Writing for Lapham’s Quarterly, Caroline Alexander takes a deep dive into Homer’s “wine-dark sea” to uncover the origins and meaning behind the poet’s “incomprehensible” phrase.
How do we map our experiences? Where You Are (our review) attempts to answer this but ends up raising an interesting relationship between print and online story space. At Music & Literature, Reif Larsen traces the history of interactive books and contemplates the future of online story space. "Considering print books have been around for over five hundred years, online publishing is still in its infancy. Much of the map remains blank." Pair with: Larsen's essay on the power of the infographic.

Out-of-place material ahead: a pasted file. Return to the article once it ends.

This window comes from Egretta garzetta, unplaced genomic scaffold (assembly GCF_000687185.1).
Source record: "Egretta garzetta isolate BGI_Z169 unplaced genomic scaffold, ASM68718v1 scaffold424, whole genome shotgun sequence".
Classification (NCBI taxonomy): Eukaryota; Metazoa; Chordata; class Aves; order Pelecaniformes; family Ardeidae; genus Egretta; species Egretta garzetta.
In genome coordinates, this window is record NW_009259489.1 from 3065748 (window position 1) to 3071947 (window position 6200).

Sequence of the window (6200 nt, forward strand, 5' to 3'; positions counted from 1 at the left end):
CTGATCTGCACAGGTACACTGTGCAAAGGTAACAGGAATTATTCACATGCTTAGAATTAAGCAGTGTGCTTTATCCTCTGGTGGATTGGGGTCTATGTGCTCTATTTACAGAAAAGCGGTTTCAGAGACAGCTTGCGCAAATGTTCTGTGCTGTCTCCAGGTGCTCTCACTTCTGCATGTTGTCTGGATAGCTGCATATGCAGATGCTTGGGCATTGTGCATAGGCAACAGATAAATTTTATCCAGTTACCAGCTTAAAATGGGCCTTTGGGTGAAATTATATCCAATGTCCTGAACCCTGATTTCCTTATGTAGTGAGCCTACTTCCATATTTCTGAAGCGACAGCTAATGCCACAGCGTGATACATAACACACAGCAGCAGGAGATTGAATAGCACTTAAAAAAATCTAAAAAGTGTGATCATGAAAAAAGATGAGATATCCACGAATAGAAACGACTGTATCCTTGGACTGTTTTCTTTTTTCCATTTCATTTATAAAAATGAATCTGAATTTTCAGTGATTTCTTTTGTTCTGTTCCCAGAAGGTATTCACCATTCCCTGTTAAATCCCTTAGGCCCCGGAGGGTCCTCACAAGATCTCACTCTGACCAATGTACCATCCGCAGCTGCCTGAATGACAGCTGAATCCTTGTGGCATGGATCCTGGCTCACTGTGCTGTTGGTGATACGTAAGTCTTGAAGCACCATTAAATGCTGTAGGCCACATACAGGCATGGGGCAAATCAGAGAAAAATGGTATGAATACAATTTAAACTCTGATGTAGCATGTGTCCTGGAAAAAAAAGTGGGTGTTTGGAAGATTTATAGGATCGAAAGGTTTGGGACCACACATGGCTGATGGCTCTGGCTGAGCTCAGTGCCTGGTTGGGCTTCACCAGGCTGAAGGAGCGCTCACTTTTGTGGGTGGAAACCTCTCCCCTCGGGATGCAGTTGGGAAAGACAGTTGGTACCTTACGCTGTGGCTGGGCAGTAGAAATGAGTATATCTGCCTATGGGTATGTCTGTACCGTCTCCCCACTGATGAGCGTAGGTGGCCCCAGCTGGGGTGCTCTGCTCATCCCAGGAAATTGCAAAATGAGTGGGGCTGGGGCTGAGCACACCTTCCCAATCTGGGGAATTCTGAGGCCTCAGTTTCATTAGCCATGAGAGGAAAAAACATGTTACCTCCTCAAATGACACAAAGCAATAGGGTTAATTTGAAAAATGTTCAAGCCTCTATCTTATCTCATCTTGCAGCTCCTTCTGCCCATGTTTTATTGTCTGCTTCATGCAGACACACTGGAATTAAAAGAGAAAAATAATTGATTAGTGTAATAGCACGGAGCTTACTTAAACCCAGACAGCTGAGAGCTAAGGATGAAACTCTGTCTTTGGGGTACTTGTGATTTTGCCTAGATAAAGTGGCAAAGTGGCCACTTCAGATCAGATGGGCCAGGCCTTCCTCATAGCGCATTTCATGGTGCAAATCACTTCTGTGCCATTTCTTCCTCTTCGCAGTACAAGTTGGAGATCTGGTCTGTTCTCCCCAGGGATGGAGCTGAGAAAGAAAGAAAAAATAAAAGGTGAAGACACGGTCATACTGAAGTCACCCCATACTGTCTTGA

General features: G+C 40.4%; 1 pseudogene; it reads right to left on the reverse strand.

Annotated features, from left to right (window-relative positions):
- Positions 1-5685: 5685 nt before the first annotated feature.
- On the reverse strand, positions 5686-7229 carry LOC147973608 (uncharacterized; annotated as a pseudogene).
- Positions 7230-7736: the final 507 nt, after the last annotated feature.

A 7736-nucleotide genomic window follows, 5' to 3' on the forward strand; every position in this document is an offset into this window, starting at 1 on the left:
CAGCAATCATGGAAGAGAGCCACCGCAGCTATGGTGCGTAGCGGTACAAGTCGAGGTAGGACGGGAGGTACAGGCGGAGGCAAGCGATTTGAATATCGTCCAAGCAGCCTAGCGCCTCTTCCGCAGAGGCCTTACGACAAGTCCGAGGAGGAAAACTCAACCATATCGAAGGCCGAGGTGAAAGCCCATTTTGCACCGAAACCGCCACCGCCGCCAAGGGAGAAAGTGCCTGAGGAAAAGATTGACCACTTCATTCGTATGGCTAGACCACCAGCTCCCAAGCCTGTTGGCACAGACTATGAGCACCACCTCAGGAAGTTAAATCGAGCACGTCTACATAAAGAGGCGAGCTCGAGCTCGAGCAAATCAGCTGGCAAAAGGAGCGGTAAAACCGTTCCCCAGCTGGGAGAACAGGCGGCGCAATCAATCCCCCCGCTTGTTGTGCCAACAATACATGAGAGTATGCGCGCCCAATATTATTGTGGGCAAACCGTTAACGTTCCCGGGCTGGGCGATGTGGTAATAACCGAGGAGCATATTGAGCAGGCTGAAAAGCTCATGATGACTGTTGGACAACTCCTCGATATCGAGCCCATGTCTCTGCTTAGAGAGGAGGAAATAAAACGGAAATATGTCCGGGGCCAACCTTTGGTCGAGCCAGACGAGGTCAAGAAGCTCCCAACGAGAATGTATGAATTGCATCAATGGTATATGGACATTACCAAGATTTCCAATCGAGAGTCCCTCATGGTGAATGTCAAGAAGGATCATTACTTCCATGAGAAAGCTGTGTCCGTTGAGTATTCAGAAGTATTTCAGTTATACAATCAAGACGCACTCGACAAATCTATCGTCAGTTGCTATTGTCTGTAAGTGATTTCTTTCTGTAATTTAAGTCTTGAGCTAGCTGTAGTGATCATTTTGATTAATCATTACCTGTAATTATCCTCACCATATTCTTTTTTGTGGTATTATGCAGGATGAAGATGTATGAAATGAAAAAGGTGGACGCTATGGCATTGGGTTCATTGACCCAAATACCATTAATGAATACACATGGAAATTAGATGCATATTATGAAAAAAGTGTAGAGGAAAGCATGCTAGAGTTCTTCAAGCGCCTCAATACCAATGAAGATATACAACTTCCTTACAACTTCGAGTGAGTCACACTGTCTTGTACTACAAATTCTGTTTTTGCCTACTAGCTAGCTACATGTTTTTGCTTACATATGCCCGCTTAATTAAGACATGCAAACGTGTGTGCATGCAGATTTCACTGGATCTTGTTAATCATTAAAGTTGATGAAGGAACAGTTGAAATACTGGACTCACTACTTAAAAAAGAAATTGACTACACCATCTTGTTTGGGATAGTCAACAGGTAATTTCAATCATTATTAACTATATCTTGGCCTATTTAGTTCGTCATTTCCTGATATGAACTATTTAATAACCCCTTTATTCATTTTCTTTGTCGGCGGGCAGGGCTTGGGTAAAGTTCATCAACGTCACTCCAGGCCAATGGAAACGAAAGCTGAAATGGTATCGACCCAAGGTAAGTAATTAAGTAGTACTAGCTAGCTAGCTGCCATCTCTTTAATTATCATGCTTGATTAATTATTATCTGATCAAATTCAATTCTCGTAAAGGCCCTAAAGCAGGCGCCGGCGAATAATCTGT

Who or whom? Which or that? Jon Gingerich has helpfully assembled a list of "20 Common Grammar Mistakes That (Almost) Everyone Makes."
If you live in London, and you like the idea of a play in which “two women [try] to put on a one-woman play about Frida Kahlo in whom neither of them is really interested,” you should stop by the Bridge House Theatre, which is playing Chris Larner’s The Frida Kahlo of Penge West until November 23rd. At the LRB blog, Rosemary Hill provides a brief review.
Recommended Reading: On Patricia Highsmith, Carol, and being the queer daughter of a queer mother: "I am doomed to die an ugly death or at least to be separated from my partner, probably violently. So is my queer mother and my partner and my cousin and many of my friends. We are all doomed, it seems, because this is the only story American media tells about queer women."
This is a fantastic piece on W. H. Auden, "The Murder of Lidice", and the importance of the ideological and political contexts of war. Joanna Bourke writes, "the flood of poems [after the Lidice massacre] actually served to draw attention away from the people of Lidice and towards the swollen sensibilities of the poets and their readers."